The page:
“But I’m not used to it!” pleaded poor Alice in a piteous tone. And she thought of herself, “I wish the creatures wouldn’t be so easily offended!”
“You’ll get used to it in time,” said the Caterpillar; and it put the hookah into its mouth and began smoking again. Photo credit: Arthur Rackham [Public domain], via Wikimedia Commons.

Alice Connection:

[Y]ou occasionally find yourself feeling that your sarcasm is falling flat, and you want someone to appreciate it. Or better, you want them to argue with you. I miss that.

Citation: Maya, if you think navigating between East and West Coasts is bad in terms of sarcasm and irony, try the UK versus the USA. The former is a lot more irreverent, a difference can cause misunderstanding and even offense (not to mention homesickness for the perpetrator). You have our deepest condolences. What’s more, your point about having to drive two hours merely to go apple picking reminds us of Alice repeatedly trying to reach the garden at the top of the hill at the start of Through the Looking Glass. Likewise in your case it seems reasonable to ask: how hard can it be to reach a deciduous fruit tree? Thank you for your thoughtful (no pun or irony intended!) post. We wonder if the best way to endure this domestic culture shock would be to seek out a Caterpillar equivalent, who in the current California context would most likely manifest itself as a mindfulness guru. Until then, deep breathing; and, as one of that state’s more renowned self-help proponents used to say, try not to sweat the small stuff!

2) Sarah O’Meara, former lifestyle editor for Huffington Post UK turned China expat

Alice_in_Wonderland_by_Arthur_Rackham_The_Pool_of_Tears

It was high time to go, for the pool was getting quite crowded with the birds and animals that had fallen into it: there were a Duck and a Dodo, a Lory and an Eaglet, and several other curious creatures. Alice led the way, and the whole party swam to the shore. Photo credit: Arthur Rackham [Public domain], via Wikimedia Commons.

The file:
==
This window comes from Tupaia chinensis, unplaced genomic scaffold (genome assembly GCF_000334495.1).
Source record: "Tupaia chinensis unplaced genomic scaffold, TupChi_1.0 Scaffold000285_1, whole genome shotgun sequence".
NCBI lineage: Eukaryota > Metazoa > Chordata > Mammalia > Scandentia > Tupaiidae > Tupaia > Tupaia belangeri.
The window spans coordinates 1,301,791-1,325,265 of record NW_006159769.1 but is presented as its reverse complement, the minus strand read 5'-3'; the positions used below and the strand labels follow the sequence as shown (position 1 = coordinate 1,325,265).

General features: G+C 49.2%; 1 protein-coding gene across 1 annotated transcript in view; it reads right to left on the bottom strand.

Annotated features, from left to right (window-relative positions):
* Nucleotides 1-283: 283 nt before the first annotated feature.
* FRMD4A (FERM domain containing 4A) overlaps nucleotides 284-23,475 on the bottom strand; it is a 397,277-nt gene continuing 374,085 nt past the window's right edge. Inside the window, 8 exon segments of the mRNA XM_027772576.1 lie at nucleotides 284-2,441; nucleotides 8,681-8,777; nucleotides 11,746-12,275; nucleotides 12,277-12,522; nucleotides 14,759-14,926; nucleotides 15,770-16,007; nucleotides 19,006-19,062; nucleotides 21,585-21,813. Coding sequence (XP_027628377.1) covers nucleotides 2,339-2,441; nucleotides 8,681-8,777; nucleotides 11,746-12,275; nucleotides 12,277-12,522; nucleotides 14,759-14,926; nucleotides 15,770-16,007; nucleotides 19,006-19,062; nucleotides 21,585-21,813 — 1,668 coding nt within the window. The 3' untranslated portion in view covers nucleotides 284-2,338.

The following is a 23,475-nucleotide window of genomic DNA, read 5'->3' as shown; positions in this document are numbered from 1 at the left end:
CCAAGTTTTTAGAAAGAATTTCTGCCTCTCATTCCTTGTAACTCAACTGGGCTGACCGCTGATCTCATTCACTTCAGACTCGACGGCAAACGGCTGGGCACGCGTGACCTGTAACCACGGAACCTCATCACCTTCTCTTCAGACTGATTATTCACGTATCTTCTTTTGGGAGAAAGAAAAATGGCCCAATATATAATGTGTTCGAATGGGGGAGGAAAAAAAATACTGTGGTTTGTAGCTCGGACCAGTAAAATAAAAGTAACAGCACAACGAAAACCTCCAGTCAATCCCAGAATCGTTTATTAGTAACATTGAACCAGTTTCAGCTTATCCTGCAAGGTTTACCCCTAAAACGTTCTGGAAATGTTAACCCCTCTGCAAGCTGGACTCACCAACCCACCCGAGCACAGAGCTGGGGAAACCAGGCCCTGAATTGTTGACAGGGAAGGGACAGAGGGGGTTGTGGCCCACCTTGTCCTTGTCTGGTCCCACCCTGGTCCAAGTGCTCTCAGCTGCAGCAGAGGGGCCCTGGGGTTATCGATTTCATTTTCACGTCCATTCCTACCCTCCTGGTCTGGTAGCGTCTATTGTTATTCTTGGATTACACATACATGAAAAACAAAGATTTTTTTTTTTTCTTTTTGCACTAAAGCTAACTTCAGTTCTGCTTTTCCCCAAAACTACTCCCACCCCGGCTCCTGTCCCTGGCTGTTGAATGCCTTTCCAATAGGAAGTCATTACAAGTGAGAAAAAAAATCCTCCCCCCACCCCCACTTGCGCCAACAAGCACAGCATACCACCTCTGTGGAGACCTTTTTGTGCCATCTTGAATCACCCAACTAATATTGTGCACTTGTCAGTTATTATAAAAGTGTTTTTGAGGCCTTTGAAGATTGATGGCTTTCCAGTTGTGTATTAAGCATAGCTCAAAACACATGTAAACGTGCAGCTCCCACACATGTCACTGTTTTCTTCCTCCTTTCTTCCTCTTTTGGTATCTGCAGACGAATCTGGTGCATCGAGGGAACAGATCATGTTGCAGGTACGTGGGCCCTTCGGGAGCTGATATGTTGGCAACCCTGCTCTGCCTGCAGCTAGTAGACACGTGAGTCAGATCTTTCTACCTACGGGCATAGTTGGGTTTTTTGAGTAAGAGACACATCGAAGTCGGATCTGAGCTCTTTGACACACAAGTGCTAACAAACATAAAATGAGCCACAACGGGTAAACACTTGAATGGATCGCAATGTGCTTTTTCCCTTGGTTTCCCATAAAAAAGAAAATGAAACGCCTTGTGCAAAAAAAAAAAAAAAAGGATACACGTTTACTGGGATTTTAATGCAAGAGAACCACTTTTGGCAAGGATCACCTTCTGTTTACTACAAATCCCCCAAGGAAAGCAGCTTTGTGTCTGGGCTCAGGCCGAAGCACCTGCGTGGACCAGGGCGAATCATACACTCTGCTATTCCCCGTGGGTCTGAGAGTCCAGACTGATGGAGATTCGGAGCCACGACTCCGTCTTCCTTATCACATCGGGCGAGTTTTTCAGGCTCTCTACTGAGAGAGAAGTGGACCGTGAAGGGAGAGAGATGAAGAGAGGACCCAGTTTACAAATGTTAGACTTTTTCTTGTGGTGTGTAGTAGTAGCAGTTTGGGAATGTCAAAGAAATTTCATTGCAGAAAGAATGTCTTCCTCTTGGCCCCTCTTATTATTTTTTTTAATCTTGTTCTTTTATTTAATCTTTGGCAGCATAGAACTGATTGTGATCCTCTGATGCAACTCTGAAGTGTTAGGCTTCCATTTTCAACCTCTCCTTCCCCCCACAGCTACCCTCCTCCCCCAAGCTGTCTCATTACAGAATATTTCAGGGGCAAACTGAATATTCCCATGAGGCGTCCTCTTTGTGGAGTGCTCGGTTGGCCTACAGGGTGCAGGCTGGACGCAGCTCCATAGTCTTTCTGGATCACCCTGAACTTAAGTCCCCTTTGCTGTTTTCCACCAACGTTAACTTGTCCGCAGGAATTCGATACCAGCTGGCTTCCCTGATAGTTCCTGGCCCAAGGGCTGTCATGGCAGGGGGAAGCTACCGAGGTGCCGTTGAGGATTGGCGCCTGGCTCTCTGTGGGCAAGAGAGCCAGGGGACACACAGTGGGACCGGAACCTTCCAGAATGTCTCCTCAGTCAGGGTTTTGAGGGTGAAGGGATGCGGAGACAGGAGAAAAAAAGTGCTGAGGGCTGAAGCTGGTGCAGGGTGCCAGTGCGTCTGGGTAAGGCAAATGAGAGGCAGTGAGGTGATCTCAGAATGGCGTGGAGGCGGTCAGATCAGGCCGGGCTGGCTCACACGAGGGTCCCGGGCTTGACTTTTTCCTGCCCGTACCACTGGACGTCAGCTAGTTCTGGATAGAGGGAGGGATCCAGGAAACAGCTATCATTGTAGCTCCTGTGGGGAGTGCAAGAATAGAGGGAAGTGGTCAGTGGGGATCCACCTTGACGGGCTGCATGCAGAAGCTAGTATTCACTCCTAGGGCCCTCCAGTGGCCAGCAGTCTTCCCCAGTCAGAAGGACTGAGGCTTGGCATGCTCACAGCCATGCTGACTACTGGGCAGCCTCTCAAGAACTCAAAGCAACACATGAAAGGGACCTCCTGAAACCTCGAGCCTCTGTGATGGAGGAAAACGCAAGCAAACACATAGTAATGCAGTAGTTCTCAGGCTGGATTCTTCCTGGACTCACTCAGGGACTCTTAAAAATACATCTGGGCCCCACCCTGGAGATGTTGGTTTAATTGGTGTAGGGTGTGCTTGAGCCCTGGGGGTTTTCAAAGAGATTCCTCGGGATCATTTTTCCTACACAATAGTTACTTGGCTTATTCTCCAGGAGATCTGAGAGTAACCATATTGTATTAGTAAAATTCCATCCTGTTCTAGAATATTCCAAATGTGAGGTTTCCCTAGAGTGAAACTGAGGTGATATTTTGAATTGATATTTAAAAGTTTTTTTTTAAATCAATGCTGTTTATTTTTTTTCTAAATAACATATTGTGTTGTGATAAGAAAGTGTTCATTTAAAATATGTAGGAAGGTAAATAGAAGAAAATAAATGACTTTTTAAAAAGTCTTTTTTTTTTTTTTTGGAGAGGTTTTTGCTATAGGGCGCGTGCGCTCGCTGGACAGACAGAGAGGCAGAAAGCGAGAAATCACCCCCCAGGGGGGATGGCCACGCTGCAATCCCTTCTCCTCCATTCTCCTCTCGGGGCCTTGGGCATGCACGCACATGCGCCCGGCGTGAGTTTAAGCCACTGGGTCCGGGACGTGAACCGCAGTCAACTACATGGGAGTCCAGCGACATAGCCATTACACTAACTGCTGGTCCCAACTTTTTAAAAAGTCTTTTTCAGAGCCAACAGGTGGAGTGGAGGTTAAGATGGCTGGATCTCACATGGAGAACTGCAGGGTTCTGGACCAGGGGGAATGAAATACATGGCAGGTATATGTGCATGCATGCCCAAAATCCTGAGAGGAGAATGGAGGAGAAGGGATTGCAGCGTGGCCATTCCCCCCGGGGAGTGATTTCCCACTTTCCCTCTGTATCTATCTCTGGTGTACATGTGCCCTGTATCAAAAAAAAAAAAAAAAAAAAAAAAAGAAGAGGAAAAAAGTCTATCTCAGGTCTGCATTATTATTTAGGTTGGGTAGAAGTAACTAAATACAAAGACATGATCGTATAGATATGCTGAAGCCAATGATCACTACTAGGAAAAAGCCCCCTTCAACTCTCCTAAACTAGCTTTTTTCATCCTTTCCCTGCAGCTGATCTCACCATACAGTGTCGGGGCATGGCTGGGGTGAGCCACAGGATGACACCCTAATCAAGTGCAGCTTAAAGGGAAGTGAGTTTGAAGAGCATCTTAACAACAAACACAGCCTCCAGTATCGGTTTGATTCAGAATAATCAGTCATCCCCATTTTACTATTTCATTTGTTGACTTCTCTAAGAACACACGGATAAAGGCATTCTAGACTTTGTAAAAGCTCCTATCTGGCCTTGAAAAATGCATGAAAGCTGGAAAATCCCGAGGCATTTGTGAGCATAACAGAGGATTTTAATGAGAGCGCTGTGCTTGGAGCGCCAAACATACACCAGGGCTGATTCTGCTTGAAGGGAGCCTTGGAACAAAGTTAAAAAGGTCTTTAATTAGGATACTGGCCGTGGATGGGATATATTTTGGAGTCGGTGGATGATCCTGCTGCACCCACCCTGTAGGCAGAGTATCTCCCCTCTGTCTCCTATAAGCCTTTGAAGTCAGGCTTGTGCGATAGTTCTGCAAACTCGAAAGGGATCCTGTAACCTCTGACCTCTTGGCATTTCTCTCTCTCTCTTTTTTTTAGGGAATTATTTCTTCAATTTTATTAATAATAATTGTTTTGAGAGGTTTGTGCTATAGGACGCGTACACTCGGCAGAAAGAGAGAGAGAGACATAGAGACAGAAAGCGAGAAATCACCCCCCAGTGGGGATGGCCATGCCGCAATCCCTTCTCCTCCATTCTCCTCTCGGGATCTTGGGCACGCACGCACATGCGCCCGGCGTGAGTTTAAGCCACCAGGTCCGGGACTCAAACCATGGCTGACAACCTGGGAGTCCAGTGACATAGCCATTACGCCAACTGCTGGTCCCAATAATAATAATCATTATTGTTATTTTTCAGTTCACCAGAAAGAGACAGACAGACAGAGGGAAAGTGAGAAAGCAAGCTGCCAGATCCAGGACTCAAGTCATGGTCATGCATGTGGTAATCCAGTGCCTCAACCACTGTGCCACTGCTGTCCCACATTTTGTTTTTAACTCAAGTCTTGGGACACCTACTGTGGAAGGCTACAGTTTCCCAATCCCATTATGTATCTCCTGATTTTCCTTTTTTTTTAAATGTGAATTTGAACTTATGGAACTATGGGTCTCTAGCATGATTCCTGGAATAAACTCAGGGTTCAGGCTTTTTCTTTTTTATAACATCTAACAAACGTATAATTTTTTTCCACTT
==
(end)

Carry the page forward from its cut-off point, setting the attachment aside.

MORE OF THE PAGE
For her post: “The art of swimming in China,” for Telegraph Expat
Posted on: 27 September 2014
Alice Connection:

Many young Chinese men prefer to conquer, rather than swim, in the water. They thrash their arms around, causing enough splash to choke fellow lane users, yet never quite enough to move them forward. While underneath the surface, their legs flail, neither acting as propellers or buoyancy aids.

Citation: Sarah, we have to say that after reading your wonderfully amusing post, we are still processing the image of women wearing pencil skirts walking very slowly on running machines in heels. Still, we commend your decision to focus not on Chinese sports centers but on the risks one faces “of being half-drowned by frothing waves, or hit in the face” when venturing into China’s public swimming pools. And, just as Alice concludes she may be better off swimming to shore, we applaud your solution to the problem. Joining a private pool, where, as you say, the proportion of non-swimmers is lower, must be much safer, even if you can never quite escape the young men who have adopted the walking and thrashing style of Mao crossing the Yangzte. (My, my. That Mao has a lot to answer for…)

3) Jenny Miller, NYC-based food and travel writer

For her post: “I Ate Tarantulas In Cambodia. And Liked It,” for Food Republic
Posted on: 23 September 2014

'—then you don't like all insects?' the Gnat went on, as quietly as if nothing had happened. 'I like them when they can talk,' Alice said. 'None of them ever talk, where I come from.' Photo credit: John Tenniel.Slatifs at en.wikipedia [Public domain or Public domain], from Wikimedia Commons.

“—then you don’t like all insects?’ the Gnat went on, as quietly as if nothing had happened.